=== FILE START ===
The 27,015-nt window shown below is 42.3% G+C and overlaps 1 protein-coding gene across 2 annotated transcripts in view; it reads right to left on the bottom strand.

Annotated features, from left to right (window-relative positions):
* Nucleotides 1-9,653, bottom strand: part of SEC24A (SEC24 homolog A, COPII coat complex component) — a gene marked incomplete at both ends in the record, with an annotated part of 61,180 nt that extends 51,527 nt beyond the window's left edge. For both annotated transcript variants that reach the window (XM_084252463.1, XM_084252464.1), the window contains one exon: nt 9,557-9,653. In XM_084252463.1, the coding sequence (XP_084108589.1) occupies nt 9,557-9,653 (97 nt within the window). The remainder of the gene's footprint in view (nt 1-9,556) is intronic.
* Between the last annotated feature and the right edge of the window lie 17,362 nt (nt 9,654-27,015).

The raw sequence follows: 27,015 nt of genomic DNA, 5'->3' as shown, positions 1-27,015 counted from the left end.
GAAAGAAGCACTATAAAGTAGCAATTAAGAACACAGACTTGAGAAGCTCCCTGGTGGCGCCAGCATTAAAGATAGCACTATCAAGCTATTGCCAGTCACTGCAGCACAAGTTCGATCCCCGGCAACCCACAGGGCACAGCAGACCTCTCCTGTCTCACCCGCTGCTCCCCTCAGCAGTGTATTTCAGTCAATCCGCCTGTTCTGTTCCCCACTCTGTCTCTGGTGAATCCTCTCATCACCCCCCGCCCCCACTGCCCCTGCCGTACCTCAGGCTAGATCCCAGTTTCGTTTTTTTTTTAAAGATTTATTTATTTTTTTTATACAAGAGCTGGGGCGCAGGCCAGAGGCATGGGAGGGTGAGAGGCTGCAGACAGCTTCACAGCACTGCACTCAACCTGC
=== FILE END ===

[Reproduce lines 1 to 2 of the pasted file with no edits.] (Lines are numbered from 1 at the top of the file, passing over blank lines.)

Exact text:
The 27,015-nt window shown below is 42.3% G+C and overlaps 1 protein-coding gene across 2 annotated transcripts in view; it reads right to left on the bottom strand.

Annotated features, from left to right (window-relative positions):